THEY'RE BAAA-AAACK. After fine-tuning them in city hall's darkest, most secret places for the past three months, Mayor Sam Adams finally thrust his gun-control initiatives back into the light of public scrutiny last week.
You might remember them. Among Adams' most controversial ideas: a new curfew for kids convicted of gun crimes, "exclusions" for gun criminals from parts of the city plagued by shootings, and penalties for gun owners who fail to report any lost or stolen weapons.
But so far, the glare on the newly detailed proposals has been a little harsh.
Among the first stops on Adams' publicity tour? A closed-door meeting Friday, November 5, with the Albina Ministerial Alliance Coalition for Justice and Police Reform. It didn't go as well as Adams might have hoped.
Back in August, when Adams first unveiled his plans after a surge in gang violence, members of the group worried they would amount to another tool for cops to engage in racial profiling. They remembered the city's experiments with drug- and prostitution-free zones.
Speaking to me after Friday's meeting, some said they remain unconvinced.
"What's stopping them?" asked Jo Ann Bowman, a former state legislator, of police officers tasked with enforcing any curfew or gun-zone bans.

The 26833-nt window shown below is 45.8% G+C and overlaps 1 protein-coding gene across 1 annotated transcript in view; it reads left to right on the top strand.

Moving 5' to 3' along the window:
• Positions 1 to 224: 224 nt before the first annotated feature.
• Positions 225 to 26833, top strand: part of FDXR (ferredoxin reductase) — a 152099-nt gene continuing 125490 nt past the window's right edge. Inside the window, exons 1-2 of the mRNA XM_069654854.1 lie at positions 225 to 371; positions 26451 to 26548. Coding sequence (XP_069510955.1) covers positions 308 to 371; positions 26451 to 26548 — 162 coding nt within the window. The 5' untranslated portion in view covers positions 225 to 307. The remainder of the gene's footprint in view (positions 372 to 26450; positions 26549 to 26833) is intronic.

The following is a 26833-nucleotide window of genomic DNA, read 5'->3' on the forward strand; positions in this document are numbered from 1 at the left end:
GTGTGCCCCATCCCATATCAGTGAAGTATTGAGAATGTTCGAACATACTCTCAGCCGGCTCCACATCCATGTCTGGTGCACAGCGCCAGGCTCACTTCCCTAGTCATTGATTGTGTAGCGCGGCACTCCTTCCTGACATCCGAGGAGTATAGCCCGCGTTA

Those concerns were one reason why Adams' staff spent the past weeks consulting with national and local law enforcement experts, hoping to spray-coat his plans with what he hoped was a measure of political Teflon.
And, as you might expect, Adams is a bit sensitive about criticism. Especially when it comes to racial profiling—and whether his proposals might be helping to enable it.
"I'm going to make sure they don't," he told me.
He says the new restrictions, unlike previous exclusion zones, will focus only on gun convictions, not on general arrests and citations. He also said an oversight committee will produce a report every two months—including racial data. (I asked whether the data and reports will be public. "Absolutely," Adams replied.)
Further, he suggested, the gun laws are meant to complement community efforts attacking the roots of gun violence, including a new city hotline for kids looking to leave gang life behind.
That all sounds good—but Bowman may have a point. No matter what an ordinance says when it's read in city council, what counts is how it's read on the streets.
After all, she says, "We know how the cops operate."